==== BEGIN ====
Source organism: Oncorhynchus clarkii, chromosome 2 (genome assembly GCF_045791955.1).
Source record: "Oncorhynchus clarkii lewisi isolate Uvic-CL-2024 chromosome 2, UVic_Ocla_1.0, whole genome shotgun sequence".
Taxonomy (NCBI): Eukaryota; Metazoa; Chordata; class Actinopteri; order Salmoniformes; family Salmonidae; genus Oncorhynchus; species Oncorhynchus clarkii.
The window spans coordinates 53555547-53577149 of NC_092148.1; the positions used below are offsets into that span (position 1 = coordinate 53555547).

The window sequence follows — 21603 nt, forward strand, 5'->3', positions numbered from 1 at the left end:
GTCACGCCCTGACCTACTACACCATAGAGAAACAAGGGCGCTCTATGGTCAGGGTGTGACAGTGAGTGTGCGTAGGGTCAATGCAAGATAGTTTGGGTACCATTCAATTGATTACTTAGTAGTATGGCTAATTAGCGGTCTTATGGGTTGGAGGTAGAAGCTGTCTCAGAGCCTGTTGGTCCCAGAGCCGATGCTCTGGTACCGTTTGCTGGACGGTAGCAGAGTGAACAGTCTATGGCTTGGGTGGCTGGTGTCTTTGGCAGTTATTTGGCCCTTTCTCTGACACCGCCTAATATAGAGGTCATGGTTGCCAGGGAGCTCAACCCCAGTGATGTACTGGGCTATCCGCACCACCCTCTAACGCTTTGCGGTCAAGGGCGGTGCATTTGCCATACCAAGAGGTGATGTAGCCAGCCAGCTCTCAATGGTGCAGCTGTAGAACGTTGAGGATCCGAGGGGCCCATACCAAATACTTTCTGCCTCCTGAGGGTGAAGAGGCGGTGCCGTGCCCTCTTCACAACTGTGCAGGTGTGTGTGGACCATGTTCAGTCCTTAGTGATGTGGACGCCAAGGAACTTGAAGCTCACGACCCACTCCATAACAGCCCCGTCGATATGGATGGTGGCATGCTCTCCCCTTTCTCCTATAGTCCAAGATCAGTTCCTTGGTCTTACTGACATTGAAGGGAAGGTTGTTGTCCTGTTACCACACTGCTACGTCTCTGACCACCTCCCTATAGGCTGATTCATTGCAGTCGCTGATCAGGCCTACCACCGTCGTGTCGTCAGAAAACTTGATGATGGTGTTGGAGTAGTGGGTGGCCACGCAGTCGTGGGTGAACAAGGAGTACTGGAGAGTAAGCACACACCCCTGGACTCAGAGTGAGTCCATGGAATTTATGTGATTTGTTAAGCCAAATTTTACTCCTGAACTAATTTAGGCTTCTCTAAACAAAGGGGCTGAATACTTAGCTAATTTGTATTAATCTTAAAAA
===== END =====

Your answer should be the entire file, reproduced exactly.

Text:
Source organism: Oncorhynchus clarkii, chromosome 2 (genome assembly GCF_045791955.1).
Source record: "Oncorhynchus clarkii lewisi isolate Uvic-CL-2024 chromosome 2, UVic_Ocla_1.0, whole genome shotgun sequence".
Taxonomy (NCBI): Eukaryota; Metazoa; Chordata; class Actinopteri; order Salmoniformes; family Salmonidae; genus Oncorhynchus; species Oncorhynchus clarkii.
The window spans coordinates 53555547-53577149 of NC_092148.1; the positions used below are offsets into that span (position 1 = coordinate 53555547).

The window sequence follows — 21603 nt, forward strand, 5'->3', positions numbered from 1 at the left end:
GTCACGCCCTGACCTACTACACCATAGAGAAACAAGGGCGCTCTATGGTCAGGGTGTGACAGTGAGTGTGCGTAGGGTCAATGCAAGATAGTTTGGGTACCATTCAATTGATTACTTAGTAGTATGGCTAATTAGCGGTCTTATGGGTTGGAGGTAGAAGCTGTCTCAGAGCCTGTTGGTCCCAGAGCCGATGCTCTGGTACCGTTTGCTGGACGGTAGCAGAGTGAACAGTCTATGGCTTGGGTGGCTGGTGTCTTTGGCAGTTATTTGGCCCTTTCTCTGACACCGCCTAATATAGAGGTCATGGTTGCCAGGGAGCTCAACCCCAGTGATGTACTGGGCTATCCGCACCACCCTCTAACGCTTTGCGGTCAAGGGCGGTGCATTTGCCATACCAAGAGGTGATGTAGCCAGCCAGCTCTCAATGGTGCAGCTGTAGAACGTTGAGGATCCGAGGGGCCCATACCAAATACTTTCTGCCTCCTGAGGGTGAAGAGGCGGTGCCGTGCCCTCTTCACAACTGTGCAGGTGTGTGTGGACCATGTTCAGTCCTTAGTGATGTGGACGCCAAGGAACTTGAAGCTCACGACCCACTCCATAACAGCCCCGTCGATATGGATGGTGGCATGCTCTCCCCTTTCTCCTATAGTCCAAGATCAGTTCCTTGGTCTTACTGACATTGAAGGGAAGGTTGTTGTCCTGTTACCACACTGCTACGTCTCTGACCACCTCCCTATAGGCTGATTCATTGCAGTCGCTGATCAGGCCTACCACCGTCGTGTCGTCAGAAAACTTGATGATGGTGTTGGAGTAGTGGGTGGCCACGCAGTCGTGGGTGAACAAGGAGTACTGGAGAGTAAGCACACACCCCTGGACTCAGAGTGAGTCCATGGAATTTATGTGATTTGTTAAGCCAAATTTTACTCCTGAACTAATTTAGGCTTCTCTAAACAAAGGGGCTGAATACTTAGCTAATTTGTATTAATCTTAAAAA